Book Review : The Hate U Give by Angie Thomas

Genre : Young Adult, Contemporary, Fiction
Page : 444 pages
Published : 28th February 2017


Sixteen-year-old Starr Carter moves between two worlds: the poor neighborhood where she lives and the fancy suburban prep school she attends. The uneasy balance between these worlds is shattered when Starr witnesses the fatal shooting of her childhood best friend Khalil at the hands of a police officer. Khalil was unarmed.

Soon afterward, his death is a national headline. Some are calling him a thug, maybe even a drug dealer and a gangbanger. Protesters are taking to the streets in Khalil’s name. Some cops and the local drug lord try to intimidate Starr and her family. What everyone wants to know is: what really went down that night? And the only person alive who can answer that is Starr.

But what Starr does—or does not—say could upend her community. It could also endanger her life.


“Sometimes you can do everything right and things will still go wrong. The key is to never stop doing right.” 

Many of you might have thought that this book is mainly about racism. Well, yes, racism is the main reason this book is happening but I love how it includes humour to enlighten the mood and to make it real. I love the cute and funny relationships of Starr’s family.

The story goes on as Starr Carter attends a party. There she meets her childhood friend, Khalil. As the night is getting late and dark, Khalil escort Starr home and that’s where the tragedy happened. They are stopped by the police and when Khalil tried to make sure Starr is alright, he was shot death.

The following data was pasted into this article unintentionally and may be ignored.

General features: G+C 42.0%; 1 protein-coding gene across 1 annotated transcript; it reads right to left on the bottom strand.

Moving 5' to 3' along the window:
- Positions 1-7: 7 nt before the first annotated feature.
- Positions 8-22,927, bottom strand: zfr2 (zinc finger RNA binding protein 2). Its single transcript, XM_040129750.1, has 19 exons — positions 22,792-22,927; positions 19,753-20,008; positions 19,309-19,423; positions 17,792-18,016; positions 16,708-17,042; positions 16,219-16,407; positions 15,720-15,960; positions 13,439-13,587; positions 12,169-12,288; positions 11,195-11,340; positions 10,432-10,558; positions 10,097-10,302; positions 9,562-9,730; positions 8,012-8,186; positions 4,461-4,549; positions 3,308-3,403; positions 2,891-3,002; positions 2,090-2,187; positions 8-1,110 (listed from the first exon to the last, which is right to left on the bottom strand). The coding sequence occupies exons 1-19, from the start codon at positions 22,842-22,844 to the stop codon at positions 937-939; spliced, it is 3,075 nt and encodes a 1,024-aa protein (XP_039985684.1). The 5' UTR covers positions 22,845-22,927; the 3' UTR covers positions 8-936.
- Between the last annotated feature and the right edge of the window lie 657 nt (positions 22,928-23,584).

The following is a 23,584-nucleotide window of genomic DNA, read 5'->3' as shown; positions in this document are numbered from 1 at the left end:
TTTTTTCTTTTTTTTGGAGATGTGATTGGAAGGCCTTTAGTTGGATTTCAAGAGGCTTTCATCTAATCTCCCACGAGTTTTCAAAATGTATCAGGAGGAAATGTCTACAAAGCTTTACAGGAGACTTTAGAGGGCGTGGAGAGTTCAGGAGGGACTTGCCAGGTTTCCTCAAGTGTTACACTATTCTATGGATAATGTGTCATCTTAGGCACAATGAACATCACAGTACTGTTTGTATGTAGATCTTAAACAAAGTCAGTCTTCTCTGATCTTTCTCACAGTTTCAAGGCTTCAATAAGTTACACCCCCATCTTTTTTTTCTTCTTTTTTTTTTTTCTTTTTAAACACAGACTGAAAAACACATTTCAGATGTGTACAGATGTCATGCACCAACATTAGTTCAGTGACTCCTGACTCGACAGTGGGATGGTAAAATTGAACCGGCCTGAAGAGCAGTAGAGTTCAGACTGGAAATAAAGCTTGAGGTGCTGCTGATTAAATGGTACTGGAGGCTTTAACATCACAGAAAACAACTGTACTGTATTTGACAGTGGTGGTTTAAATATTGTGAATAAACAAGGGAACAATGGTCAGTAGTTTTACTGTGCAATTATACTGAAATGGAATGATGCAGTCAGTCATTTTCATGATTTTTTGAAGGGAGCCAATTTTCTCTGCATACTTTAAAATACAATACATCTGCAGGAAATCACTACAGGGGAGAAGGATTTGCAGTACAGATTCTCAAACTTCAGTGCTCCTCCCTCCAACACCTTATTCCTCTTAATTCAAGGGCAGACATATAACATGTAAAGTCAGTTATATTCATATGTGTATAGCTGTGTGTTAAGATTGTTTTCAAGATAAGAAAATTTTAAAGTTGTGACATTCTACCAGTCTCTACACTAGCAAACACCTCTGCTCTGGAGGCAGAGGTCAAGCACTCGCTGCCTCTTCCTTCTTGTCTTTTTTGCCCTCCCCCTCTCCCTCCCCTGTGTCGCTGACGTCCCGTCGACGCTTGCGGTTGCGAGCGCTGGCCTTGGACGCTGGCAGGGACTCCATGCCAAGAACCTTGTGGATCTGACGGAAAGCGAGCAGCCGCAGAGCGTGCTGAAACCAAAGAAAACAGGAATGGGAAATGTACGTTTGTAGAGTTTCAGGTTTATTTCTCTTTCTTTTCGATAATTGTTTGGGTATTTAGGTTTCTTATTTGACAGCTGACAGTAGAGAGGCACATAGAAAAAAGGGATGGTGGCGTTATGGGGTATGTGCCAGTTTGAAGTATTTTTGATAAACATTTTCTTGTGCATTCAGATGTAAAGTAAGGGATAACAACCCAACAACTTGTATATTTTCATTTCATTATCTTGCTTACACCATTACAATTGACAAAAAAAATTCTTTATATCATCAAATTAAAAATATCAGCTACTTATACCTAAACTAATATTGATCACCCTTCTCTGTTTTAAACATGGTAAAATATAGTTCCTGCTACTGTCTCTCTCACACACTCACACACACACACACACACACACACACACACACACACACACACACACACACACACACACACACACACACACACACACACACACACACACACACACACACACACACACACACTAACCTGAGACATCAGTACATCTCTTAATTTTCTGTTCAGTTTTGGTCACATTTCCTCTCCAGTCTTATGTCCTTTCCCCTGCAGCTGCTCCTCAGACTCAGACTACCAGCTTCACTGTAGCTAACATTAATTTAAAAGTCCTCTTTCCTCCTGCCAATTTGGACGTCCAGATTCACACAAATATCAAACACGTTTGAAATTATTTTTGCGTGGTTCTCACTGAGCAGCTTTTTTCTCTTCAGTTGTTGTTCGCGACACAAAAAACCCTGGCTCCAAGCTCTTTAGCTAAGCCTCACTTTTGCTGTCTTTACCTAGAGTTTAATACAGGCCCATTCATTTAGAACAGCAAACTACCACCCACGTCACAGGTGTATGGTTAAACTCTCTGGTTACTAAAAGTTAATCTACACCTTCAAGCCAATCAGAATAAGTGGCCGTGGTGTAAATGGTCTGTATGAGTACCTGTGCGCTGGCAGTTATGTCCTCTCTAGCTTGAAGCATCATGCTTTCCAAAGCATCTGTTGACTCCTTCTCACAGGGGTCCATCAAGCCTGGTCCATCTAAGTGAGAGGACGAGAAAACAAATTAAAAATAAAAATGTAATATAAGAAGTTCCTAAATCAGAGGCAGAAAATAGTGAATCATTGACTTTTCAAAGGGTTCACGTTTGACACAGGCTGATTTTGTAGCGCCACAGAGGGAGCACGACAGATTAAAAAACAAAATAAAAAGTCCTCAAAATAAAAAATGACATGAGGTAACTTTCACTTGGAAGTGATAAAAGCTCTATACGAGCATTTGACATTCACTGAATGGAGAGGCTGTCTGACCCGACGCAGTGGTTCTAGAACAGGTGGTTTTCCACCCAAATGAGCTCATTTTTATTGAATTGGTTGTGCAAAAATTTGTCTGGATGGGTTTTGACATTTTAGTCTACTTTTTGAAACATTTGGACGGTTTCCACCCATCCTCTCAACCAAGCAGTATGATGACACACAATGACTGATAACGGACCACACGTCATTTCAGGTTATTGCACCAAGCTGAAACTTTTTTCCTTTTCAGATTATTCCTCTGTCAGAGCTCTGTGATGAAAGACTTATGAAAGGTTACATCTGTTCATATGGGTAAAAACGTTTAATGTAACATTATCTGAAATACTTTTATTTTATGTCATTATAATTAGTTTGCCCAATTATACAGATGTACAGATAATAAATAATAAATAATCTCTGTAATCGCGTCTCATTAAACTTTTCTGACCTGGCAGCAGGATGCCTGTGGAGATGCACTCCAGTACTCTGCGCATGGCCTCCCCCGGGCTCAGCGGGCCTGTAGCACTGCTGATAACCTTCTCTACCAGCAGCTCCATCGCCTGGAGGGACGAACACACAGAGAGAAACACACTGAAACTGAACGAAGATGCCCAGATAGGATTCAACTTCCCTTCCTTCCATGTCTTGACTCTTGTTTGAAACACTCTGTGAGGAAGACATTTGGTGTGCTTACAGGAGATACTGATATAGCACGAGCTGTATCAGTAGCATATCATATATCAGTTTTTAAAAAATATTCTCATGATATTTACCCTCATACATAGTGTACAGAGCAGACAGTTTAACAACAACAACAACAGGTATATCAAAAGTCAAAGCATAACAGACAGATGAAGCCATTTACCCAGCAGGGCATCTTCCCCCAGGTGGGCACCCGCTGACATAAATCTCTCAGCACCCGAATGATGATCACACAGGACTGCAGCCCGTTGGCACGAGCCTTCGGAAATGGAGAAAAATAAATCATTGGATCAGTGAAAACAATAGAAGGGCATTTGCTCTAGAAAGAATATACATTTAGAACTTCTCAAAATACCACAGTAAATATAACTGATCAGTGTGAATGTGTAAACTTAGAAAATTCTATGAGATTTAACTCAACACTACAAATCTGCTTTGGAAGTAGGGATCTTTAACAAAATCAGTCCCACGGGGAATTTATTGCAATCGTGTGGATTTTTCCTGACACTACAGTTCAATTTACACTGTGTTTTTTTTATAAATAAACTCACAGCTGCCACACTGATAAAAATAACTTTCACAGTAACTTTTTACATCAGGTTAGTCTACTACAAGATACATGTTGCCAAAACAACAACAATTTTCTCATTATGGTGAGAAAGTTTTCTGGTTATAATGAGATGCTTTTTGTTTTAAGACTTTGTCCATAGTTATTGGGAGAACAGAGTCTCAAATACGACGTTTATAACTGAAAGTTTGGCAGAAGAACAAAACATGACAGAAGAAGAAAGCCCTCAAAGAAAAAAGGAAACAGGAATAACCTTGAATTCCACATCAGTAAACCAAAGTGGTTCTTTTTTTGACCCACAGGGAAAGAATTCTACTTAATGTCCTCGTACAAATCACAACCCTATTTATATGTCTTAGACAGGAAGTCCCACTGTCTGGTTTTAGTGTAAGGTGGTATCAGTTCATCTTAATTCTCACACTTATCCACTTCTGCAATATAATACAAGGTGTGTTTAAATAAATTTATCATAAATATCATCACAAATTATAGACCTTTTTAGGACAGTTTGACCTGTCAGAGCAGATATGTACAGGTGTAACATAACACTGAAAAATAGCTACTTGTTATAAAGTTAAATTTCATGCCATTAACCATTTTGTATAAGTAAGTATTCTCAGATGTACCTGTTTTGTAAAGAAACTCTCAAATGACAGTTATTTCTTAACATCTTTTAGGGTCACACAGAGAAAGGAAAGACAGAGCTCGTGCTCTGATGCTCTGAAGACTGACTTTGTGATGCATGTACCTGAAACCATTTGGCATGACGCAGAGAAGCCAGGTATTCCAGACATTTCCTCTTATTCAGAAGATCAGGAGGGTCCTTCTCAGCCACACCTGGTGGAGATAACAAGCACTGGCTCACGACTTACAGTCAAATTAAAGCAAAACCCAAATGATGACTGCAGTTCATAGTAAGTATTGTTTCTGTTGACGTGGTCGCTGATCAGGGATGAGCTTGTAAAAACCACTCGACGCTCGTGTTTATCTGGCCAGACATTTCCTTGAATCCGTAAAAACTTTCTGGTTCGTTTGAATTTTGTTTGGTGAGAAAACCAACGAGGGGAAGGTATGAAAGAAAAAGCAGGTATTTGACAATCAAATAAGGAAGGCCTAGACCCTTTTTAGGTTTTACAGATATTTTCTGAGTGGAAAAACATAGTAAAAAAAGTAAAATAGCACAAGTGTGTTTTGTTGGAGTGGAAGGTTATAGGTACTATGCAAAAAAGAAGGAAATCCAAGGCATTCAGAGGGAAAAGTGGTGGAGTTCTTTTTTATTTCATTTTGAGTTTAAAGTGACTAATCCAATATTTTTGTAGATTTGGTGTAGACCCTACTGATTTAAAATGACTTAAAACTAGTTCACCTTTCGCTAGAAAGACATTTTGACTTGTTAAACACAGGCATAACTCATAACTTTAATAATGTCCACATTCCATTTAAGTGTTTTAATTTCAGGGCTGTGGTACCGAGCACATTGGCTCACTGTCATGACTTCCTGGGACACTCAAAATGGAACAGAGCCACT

This book tells the struggle of having different skin colour and the struggle Starr’s faces to find justice for Khalil. Not only Khalil, Starr has to deal with herself. Starr is a girl who has a loving family, complicated friendships with her friends and a white boyfriend who loves her for who she was.

I thought the book to be very serious, but turns out it’s not that heavy read. The book succeed in sending the message of injustice and I know how hard Starr struggles for Khalil’s justice, but there are also love and warmth. The book also spread message of the importance of being ourselves.

Seriously, Starr’s relationship with her family is just gold. You would not wanna miss any of it. It was mild conversation and was told with ease and yet it contains such a deep meaning. The plot also goes on with steady pace. Truly recommended.

“To every kid in Georgetown and in all “the Gardens” of the world: your voices matter, your dreams matter, your lives matter. Be roses that grow in the concrete.” 

Author : Celine

Leave a Reply

Fill in your details below or click an icon to log in:

WordPress.com Logo

You are commenting using your WordPress.com account. Log Out /  Change )

Twitter picture

You are commenting using your Twitter account. Log Out /  Change )

Facebook photo

You are commenting using your Facebook account. Log Out /  Change )

Connecting to %s